- The Washington Times - Saturday, November 23, 2002

Scholar, linguist, historian, diplomat and gentleman, Abba Eban was also the last great orator in an era when great oratory was fading away. He would see the whole art succeeded by the glib sound bite, and his own gifts rendered irrelevant. But when they were needed, how they shone.
Abba Eban, born Aubrey Solomon in Cape Town, South Africa, would have been comfortable as a Cambridge don or in the British Foreign Office. Instead, he cast his lot with a crude little state in the roughest of neighborhoods, seeing in it the struggle of an ancient people to re-enter its homeland and history.
Soon Abba Eban's resplendent words the man could scarcely utter a sentence without committing a bon mot would clothe his new-old nation's unending, unequal struggle with a Churchillian, indeed an almost Elizabethan, dignity.
His speeches at every juncture of modern Israel's perilous existence, each of which might have been its last, may represent the finest combination of Hebrew inspiration and English resonance since the King James Bible.
Here was his summation before the United Nations of the decisive war 35 years ago that changed the face of the Middle East, a war the U.N. had shown no great interest in preventing so long as Israel appeared vulnerable:
"The state thus threatened bore a name which stirred the deepest memories of civilized mankind, and the people of the threatened state were the surviving remnant of millions, who in living memory had been wiped out by a dictatorship more powerful, though scarcely more malicious, than Nasser's Egypt. From these dire moments Israel emerged in five heroic days from awful peril to successful and glorious resistance."
And it was Abba Eban who uttered the perpetually relevant epitaph for a Palestinian state whose people repeatedly refused to accept it because they thought it never enough. From Haj Amin al-Husseini in the 1930s to Yasser Arafat, said Abba Eban, the Arabs of Palestine had never missed an opportunity to miss an opportunity. Some things never change.
As the years and untaken opportunities went by, and one war succeeded another, Abba Eban's brilliant words went from stirring to dated, from today's crisis to yesterday's museum pieces. The gap between his elevated phrases and the brutal choices facing his country grew ever wider.
Nothing better illustrated the difference between Abba Eban's perceptions and those of his endangered countrymen than his unsuccessful attempt to avoid war in 1967. He kept urging his colleagues back home to rely on international assurances that Israel's right to free transit of the Suez Canal would be upheld. An American-led armada, he cabled, would arrive any day now to reopen the canal, lift the blockade, restrain the Arab threat, and make war unnecessary. It never materialized.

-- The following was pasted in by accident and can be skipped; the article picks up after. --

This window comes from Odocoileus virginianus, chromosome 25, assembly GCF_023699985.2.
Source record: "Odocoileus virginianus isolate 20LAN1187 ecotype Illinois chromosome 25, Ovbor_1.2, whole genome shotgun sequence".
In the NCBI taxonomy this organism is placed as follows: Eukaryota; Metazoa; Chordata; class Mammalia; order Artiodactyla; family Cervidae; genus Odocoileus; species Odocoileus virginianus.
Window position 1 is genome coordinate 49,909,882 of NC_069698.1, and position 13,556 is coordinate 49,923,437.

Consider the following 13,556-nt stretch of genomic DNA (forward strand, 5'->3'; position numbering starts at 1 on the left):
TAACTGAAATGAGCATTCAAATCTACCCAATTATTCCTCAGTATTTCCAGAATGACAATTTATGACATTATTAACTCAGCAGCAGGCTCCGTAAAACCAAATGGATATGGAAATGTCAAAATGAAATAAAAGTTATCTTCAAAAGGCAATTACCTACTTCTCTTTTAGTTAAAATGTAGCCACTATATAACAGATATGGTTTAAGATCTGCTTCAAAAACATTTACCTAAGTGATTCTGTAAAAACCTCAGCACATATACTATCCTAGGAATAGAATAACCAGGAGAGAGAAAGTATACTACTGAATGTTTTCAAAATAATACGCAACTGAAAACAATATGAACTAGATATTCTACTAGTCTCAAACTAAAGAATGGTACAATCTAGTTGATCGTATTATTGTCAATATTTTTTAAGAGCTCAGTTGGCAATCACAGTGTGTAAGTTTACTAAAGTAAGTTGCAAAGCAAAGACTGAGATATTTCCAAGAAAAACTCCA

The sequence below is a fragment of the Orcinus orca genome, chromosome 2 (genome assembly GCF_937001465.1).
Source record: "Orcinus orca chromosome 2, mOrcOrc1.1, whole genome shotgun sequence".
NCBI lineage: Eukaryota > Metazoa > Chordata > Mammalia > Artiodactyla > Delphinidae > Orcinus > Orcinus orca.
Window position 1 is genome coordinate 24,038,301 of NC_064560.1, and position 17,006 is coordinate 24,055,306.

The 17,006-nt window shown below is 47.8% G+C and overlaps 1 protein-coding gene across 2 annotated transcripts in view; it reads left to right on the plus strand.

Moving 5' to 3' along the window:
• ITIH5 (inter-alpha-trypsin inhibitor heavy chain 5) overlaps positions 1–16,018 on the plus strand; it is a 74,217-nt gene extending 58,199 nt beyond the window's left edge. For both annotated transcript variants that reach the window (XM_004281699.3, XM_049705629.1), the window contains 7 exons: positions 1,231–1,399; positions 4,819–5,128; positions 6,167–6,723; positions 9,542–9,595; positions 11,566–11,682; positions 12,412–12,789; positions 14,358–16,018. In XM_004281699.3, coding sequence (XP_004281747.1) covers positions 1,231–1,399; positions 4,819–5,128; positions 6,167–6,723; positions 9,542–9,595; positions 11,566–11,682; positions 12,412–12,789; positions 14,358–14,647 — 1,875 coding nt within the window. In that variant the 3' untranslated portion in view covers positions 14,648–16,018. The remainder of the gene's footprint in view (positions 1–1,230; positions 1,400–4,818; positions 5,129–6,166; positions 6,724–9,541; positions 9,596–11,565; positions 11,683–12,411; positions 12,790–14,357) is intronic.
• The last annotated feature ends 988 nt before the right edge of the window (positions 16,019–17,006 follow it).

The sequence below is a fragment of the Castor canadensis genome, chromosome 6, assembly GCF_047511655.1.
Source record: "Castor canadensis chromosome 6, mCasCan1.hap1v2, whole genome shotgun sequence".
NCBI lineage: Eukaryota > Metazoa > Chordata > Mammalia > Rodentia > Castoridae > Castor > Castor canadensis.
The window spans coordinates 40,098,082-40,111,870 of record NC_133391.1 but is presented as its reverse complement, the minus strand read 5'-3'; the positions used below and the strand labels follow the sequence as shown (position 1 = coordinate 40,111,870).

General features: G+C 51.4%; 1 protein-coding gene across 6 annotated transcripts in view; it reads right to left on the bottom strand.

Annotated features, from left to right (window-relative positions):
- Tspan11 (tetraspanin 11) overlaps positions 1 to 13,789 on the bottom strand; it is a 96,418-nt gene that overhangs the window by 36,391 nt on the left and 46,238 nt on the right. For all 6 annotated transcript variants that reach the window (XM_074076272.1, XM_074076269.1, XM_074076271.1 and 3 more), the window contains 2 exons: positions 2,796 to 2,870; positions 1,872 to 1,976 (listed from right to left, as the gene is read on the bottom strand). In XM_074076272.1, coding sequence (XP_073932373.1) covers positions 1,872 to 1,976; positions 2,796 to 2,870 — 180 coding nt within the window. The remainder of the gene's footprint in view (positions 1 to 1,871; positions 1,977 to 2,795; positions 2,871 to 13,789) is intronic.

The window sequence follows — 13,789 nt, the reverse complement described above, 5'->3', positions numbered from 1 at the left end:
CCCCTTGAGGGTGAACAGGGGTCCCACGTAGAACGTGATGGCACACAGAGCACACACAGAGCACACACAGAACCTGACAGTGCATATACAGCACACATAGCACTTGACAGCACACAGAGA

As the days and then weeks passed, Israelis realized they could depend only on themselves. And that they could not survive forever mobilized, endangered on all sides, waiting for help that would never arrive. And the war came, like a swift, terrible sword.
As a distinguished ambassador and former foreign minister, Abba Eban remained a great favorite at international forums and in Jewish communities around the world in need of a guest speaker. But in Jerusalem, the sobering realization grew: Diplomacy and oratory would never be enough.
Ambassador Eban never ceased believing that peace was only a matter of negotiating this or that fine point, but most Israelis came to see over the harrowing years what was really at stake not this or that bargaining chip, but their very existence. It was easy to be lulled by Abba Eban's perfect diction in several languages, but too often his beautiful words had proved only beautiful words. And the wars came.
The names and faces have changed now, but not the game. The U.N.'s strange U Thant and strangely named Odd Bull have since been succeeded by the duplicitous Kofi Annan and the bumbling Hans Blix; the charismatic Gamal Abdel Nasser is now played by the genocidal Saddam Hussein.
None of the actors today can match Abba Eban's magnificent stage presence and plummy acccent; he was the Charles Laughton of diplomats. Shaking his wattles and thundering his thunder, he came on like a lesser but always eloquent prophet.
If the players are different now, the script has scarcely changed. Once again the world is invited to choose appearance over reality, word over deed, and play along until it is too late. Or act while there is still time.
The news of his death at 87 calls up the half-century of the history Abba Eban was so much better at writing than shaping. If in the end he proved only a mouthpiece, he was the best. Surely he of all people would appreciate the irony of his life and times, for among Abba Eban's many rhetorical gifts was an almost classical sense of tragedy.


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